The role of right temporal lobe structures in off-line action: evidence from lesion-behavior mapping in stroke patients

Rossit, S., Malhotra, P., Muir, K. , Reeves, I., Duncan, G. and Harvey, M. (2011) The role of right temporal lobe structures in off-line action: evidence from lesion-behavior mapping in stroke patients. Cerebral Cortex, 21(12), pp. 2751-2761. (doi:10.1093/cercor/bhr073)

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Abstract

Recent evidence suggests the possibility that not all action modes depend on dorsal visual stream processing but that off-line nontarget-directed actions, such as antipointing, require additional and even distinct neural networks when compared with target-directed online actions. Here, we explored this potential dissociation in a group of 11 patients with left visual neglect, a syndrome characterized by a loss of awareness of the contralesional side of space. Ten healthy participants and 10 right hemisphere–damaged patients without neglect served as controls. Participants had to point either directly toward targets presented on their left or right (i.e., propointing) or to the mirror position in the opposite hemispace (i.e., antipointing). Compared with both control groups, neglect patients showed reduced accuracy when antipointing but not propointing. Lesion-behavior mapping revealed that the areas critically associated with these deficits were located in the middle and superior temporal and parahippocampal gyri. We argue that neglect patients present specific deficits only when the visuomotor task taps into more perceptual representations thought to rely on ventral visual stream processing and that our results indicate that right temporal brain regions are implicated in these off-line actions.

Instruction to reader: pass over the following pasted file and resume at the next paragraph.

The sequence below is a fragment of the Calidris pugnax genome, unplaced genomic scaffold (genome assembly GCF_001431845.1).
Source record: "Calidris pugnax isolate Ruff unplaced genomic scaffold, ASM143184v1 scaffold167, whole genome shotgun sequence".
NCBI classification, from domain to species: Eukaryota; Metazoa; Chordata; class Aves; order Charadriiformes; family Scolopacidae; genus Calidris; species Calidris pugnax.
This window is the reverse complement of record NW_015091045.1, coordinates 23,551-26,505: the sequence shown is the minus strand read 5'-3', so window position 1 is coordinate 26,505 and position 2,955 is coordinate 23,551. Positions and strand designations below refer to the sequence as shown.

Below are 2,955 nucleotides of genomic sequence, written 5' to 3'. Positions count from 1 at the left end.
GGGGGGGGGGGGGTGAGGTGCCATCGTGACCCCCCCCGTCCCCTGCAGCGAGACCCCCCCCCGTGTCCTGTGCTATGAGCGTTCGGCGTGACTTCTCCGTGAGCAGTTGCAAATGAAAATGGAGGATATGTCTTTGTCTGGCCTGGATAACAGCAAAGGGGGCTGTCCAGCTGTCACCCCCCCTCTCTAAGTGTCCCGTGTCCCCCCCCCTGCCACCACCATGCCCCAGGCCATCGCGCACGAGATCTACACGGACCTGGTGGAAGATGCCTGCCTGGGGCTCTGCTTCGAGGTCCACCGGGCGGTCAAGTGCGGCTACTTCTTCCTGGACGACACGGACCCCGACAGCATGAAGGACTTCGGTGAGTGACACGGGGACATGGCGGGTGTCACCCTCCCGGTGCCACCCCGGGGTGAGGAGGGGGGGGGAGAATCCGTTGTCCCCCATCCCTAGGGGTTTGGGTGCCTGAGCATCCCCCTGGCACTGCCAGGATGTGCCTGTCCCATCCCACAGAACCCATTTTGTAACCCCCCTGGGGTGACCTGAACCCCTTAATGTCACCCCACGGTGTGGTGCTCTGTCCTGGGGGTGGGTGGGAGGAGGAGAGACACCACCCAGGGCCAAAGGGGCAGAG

Item Type:Articles
Status:Published
Refereed:Yes
Glasgow Author(s) Enlighten ID:Muir, Professor Keith and Harvey, Dr Monika
Authors: Rossit, S., Malhotra, P., Muir, K., Reeves, I., Duncan, G., and Harvey, M.
College/School:College of Science and Engineering > School of Psychology
Journal Name:Cerebral Cortex
ISSN:1047-3211
ISSN (Online):1460-2199
Published Online:20 April 2011

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